Multispectral Adaptive Networked Tactical Imaging System (MANTIS)


The Multispectral Adaptive Networked Tactical Imaging System (MANTIS) studies the benefits multi-spectral fusion performed on the helmet or hand held viewer, integrating advanced sensing and newly designed ‘system on a chip’ processor. MANTIS aims to improve the soldier’s ability to see at night, under difficult visibility conditions including typical urban ambient lights (light bulbs, fires, car lights etc.), under moonless or cloudy skies, penetrating through smoke, fog, dust and flares. The system will also support video sharing trough ‘picture in picture’ functionality. The program was introduced at Soldier Technology 2007 by Jeffrey Paul, program manager at DARPA responsible for the program.

The program used an integrated Visual and Near Infra Red (VNIR) and imaging infra-red sensors, covering the visible, a new short wave infrared (SWIR) spectral band ranging from 1 – 2 micron wavelength, using passive, uncooled sensors which can better benefit from the natural starlight illumination, operating side by side with existing, passive uncooled thermal imagers operating in the 8-12 micron “long range infrared” (LWIR), watching a target simultaneously, the three feeds are fused together into a single picture, where each spectral band contributes specific attributes to the final picture, enabling the viewer to see more details in the shades, better spot movement or track suspicious targets.

The V/NIR sensor covers the same bandwidth covered by current night vision devices, without the downside of imaging infrared. With color support it also provides additional cues that cannot be gained by other sensors. SWIR sensors better perform under low light conditions they can operate through fog and add details to the viewed scene. LWIR sensors uses thermal signature and therefore requires no light at all. It can penetrate smoke, dust and can spot partially hidden targets by their thermal signature. Sofar, MANTIS was demonstrated in PC based hardware, performing the multi-sensor fusion in real-time using nine processors. The next phase currently in progress is developing the MANTIS Vision Processor (MVP), a much smaller ‘system on a chip’ that will be integrated into a helmet and hand held viewer. The new system utilizes four ARM-11 processors consuming only 1.6 watts – which purpose built ,was demonstrated with integral communications capabilities over low-bandwidth tactical radios, offering advanced collaborative functions by using picture-in-picture display technology, enabling remote viewing, video sharing and image analysis capabilities. Initial MANTIS tests will using specially geared helmets systems integrating the three sensors in a stacked configuration, the MVP and near-eye miniature display offering a x1 magnification and 40 degrees field of view. It will have batteries sustaining nine continuous hours of operation. The system will weigh 2.5 pounds, added to the helmet’s weight of 3.3 lbs (total 5.8 lbs). The hand held viewing devices will have LWIR and SWIR sensors, offering two level magnifications of x3.6 and x8.2 (11.2 and 4.6 deg. fields of view respectively). The viewer will weigh 6 pounds and include batteries sustaining four hours of operation. The systems will be tested in the summer of 2008.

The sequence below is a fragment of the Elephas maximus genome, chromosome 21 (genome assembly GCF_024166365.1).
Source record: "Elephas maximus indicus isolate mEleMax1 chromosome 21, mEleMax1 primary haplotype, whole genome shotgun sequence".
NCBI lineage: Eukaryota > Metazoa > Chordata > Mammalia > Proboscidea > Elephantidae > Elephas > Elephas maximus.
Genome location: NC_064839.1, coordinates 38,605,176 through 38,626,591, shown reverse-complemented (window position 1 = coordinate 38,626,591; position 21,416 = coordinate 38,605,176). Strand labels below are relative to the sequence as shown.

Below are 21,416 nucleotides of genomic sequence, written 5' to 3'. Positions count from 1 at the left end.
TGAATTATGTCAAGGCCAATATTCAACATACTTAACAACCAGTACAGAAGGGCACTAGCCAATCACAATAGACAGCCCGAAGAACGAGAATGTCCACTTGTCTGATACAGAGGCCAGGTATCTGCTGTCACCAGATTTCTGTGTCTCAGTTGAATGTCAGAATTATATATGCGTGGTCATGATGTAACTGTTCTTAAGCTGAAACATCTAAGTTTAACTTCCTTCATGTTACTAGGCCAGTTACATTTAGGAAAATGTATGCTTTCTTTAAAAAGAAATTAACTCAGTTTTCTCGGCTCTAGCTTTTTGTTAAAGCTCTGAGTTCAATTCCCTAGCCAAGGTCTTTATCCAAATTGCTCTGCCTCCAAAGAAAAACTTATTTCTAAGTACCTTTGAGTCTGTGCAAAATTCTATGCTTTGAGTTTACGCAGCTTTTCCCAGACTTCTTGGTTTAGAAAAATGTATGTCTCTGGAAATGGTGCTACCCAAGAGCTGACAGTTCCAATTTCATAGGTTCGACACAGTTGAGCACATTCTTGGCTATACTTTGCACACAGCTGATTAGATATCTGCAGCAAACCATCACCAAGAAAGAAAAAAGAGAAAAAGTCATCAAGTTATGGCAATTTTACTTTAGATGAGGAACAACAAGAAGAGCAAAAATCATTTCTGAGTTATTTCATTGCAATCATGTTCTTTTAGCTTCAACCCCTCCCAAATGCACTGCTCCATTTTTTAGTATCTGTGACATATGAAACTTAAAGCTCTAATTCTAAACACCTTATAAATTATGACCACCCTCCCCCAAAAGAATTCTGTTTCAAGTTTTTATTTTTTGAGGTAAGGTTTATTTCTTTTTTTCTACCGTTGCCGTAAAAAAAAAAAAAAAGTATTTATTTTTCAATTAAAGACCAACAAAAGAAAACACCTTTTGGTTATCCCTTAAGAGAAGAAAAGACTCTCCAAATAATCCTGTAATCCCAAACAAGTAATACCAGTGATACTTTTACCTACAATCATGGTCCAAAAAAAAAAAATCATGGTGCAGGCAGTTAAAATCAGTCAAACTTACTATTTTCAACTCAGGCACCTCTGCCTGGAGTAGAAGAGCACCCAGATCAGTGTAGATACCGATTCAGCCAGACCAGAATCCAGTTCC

As an extremely efficient and powerful video processor, MVP will offer further uses beyond MANTIS, offering high speed, low power processing capabilities for future adaptive image fusion and networked image sharing applications. One such application already studied at DARPA is the Dichoptic system, fusing two images received from V/NIR sensors to generate a wide field of view (70 degrees) image, integrating a high resolution inset color image (covering 40 deg) embedded into a low or medium resolution monochrome image. The entire system is integrated into a helmet system weighing 4.8 pounds.